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Commentary: Could Trans-cab merger and rumoured foodpanda buyout spell trouble for Grab customers?

SINGAPORE: Whether you’re a Grab user or not, a series of developments related to the company has become the talk of the town – from the proposed acquisition of taxi operator Trans-cab to rumoured buyout talks of foodpanda’s Southeast Asia business.

The top question for many is, of course: What does all this mean for consumers?

At first blush, it might seem like these acquisition decisions are connected – the self-styled “super-app” trying to increase market share by gobbling up competitors in the ride-hailing and food delivery sectors. In theory, decreased competition could lead to higher prices.

On Oct 16, Singapore’s competition watchdog said it was “unable to conclude” that a merger between Grab and Trans-cab, the country’s third-largest taxi company, would not give rise to competition concerns.

Industry insiders and consumers alike are speculating on Grab’s broader objectives. Southeast Asia’s tech landscape has been in constant flux in the last few years. Most platform companies are now pushing for profitability over hypergrowth, driven by investor pressure and macroeconomic uncertainties.


On closer examination, Grab’s potential acquisitions appear to be disparate business considerations addressing distinct challenges.

The Trans-cab deal is a direct response to the supply challenges in the Singapore ride-hailing market. Earlier media reports cited Land Transport Authority (LTA) figures of about 63,000 active drivers (taxi drivers and private hire) in the first half of 2023 – higher than the 55,000 at the end of 2022, but still lower than the 69,000 active drivers before the pandemic.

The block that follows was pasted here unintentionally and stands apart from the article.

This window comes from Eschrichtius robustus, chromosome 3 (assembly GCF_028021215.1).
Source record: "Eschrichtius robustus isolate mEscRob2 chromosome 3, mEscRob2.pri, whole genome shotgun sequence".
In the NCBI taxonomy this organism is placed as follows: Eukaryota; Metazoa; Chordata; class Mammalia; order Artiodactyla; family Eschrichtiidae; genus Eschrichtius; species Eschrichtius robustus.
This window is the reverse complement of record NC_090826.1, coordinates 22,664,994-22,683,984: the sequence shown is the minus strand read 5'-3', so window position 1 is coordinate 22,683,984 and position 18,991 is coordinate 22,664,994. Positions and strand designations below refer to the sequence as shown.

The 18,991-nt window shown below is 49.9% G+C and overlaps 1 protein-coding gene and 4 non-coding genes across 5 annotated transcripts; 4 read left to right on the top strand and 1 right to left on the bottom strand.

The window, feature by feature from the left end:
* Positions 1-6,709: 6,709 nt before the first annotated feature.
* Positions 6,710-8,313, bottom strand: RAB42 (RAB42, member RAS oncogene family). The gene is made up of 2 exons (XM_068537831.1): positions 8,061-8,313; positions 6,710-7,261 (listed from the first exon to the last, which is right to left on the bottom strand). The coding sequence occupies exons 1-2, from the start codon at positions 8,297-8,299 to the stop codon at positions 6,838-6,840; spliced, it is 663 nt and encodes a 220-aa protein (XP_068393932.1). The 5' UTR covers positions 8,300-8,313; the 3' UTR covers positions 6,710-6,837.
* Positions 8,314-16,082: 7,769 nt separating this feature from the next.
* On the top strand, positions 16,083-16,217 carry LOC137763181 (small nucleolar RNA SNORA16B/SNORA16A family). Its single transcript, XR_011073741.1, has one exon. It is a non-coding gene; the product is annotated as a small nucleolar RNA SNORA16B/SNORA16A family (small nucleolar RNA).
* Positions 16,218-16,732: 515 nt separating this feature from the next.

Grab had mentioned supply shortages in a few earnings calls previously and has been taking steps to address this. For example, earlier this year, it had also re-introduced carpooling service GrabShare in Singapore and the Philippines.


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Seen in this frame, Grab’s acquisition of a taxi company is an attempt to secure a reliable supply base of drivers and vehicles. It seems to be a win-win partnership for both sides.

Grab intends to digitalise Trans-cab’s booking services so that taxi drivers receive bookings from both the Grab platform as well as Trans-cab’s existing call centre. This will increase productivity (and earnings) for taxi drivers that used to wait mainly for customers via street hail or the call centre. And for Grab, the increased supply of vehicles and full-time drivers will alleviate some of the pent-up customer demand.

How about concerns of a potential monopoly? ComfortDelGro remains a formidable competitor for Grab in Singapore, with 64 per cent market share compared to Trans-cab’s 15 per cent. The LTA’s point-to-point transport regulatory framework also does not allow ride-hail operators to prevent drivers from using other platforms.

If ComfortDelGro could make significant enhancement of its technology, particularly in mapping and search, it would strengthen its competitive position significantly.

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